We apply the three-part practice theoretical heuristic of objects, meanings, and doings to the world of avant-garde fashion to show how new styles emerge through continuous micro-processes. We draw from the online community of avant-garde fashion to demonstrate how
communities converge on particular objects, meanings, and doings. We articulate the ways that the introduction of new objects, meanings, and doings expands the boundaries of a taste regime. We also show how the stabilization of links between objects, meanings and doings results in uniformity-in their case, a material uniform of black and grey boots, gloves, and capes, wrapped and worn. Our work distinguishes between two types of taste regimes- ones that are emergent, in formation, and unsettled, versus ones that have achieved stability. The consumer performance work we highlight in the shaping of taste regimes also suggests that within institutional shifts there exists the force of consumer agency.
Reference: Dolbec, Pierre-Yann and Andre F. Maciel (2018), “In or Out? How Consumer Performances Lead to the Emergence of New Tastes,” Taste, Consumption, and Markets, edited by Zeynep Arsel and Jonathan Bean, Routledge, 95-112.
In this essay, we develop a typology of spaces. We highlight the broader dynamics at play in the structuring of space and its role in marketing and propose that spaces can be characterized as either public, market, emancipating, or segregating. These four types of space are structured along two main dynamics: a contradiction between contestation and consensus and a contrariety opposing participation to privatization. For each type, we map out existing literature and research opportunities in the study of consumption, markets, and space. We also analyze the possible transitions between the spatial types following the transformations in the arrangement of forces in society. We offer a template of how to devise novel research opportunities by providing a detailed account of the dynamics at the center of the transition from public to market spaces.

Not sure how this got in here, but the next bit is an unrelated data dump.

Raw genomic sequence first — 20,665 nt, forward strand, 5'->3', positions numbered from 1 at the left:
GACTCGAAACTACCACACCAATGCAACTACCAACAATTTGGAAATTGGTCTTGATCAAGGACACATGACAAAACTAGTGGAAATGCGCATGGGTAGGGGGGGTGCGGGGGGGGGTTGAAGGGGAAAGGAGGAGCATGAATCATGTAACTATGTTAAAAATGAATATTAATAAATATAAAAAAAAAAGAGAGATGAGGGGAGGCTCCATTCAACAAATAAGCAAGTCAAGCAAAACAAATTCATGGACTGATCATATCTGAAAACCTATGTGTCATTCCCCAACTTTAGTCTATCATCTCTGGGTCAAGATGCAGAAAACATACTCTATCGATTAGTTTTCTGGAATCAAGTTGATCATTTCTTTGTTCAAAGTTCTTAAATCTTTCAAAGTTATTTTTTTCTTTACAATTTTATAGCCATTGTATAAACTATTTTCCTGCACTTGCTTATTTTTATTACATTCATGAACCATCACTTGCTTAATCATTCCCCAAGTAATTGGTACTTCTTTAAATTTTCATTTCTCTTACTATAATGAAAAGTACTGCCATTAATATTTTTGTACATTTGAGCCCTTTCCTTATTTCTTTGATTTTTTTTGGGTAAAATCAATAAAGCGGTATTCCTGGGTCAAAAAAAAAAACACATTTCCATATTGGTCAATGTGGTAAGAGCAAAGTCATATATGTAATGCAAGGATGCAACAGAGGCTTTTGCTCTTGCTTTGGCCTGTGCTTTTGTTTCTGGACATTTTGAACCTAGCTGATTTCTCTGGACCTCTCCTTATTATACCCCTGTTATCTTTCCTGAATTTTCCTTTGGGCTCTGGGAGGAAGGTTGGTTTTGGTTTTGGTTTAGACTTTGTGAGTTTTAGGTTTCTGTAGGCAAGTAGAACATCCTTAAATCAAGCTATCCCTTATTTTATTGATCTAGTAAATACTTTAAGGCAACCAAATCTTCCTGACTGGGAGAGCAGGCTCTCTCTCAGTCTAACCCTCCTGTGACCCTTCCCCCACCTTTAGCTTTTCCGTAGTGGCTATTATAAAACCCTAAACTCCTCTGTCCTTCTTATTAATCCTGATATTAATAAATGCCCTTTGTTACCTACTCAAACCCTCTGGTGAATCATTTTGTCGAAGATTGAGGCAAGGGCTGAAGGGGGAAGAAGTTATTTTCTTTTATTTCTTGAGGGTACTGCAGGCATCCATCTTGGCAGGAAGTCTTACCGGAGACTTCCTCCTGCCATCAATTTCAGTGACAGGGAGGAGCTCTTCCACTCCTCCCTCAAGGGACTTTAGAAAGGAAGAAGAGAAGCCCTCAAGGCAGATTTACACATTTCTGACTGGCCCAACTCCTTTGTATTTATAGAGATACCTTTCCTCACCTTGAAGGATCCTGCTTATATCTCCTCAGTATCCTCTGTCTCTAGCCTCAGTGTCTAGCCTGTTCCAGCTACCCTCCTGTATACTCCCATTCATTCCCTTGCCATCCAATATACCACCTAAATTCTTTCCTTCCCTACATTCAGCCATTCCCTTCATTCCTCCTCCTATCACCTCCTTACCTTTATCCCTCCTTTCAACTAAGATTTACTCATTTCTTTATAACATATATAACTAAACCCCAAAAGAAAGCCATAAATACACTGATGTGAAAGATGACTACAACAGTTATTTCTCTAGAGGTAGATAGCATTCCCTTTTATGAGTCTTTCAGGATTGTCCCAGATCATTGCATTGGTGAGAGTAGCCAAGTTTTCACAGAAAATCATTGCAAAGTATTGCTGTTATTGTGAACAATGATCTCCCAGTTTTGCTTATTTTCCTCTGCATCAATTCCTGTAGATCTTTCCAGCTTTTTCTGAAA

Keywords Consumption, marketization, markets, market space, production of space, public space, space
Reference: Castilhos, Rodrigo and Pierre-Yann Dolbec (2018), “Conceptualizing Spatial Types: Characteristics, Transitions, and Research Avenues,” Marketing Theory, 18 (2), 154-168. doi.org/10.1177/1470593117732455
Grounded in work on geography and markets, this article offers a conceptual framework to study the dynamics of markets through a spatial lens. The characteristics of four key spatial dimensions (place, territory, scale, and network) are explained and leveraged to provide distinct analytical vantage points and to conceptualize how various types of spaces matter differently in market dynamics. Findings from a qualitative meta-analysis identify 12 unique mechanisms tied to the four proposed spatial dimensions, which offer alternative theoretical avenues for unpacking market phenomena. These four spatial dimensions are then combined with 12 space-based mechanisms to offer novel research avenues for marketing scholars interested in market system dynamics.
Keywords Consumer culture theory, market systems, network, place, scale, space, territory
Reference: Castilhos, Rodrigo, Pierre-Yann Dolbec and Ela Veresiu (2017), “Introducing a Spatial Perspective to Analyze Market Dynamics,” Marketing Theory, 17 (1), 9-29. doi.org/10.1177/1470593116657915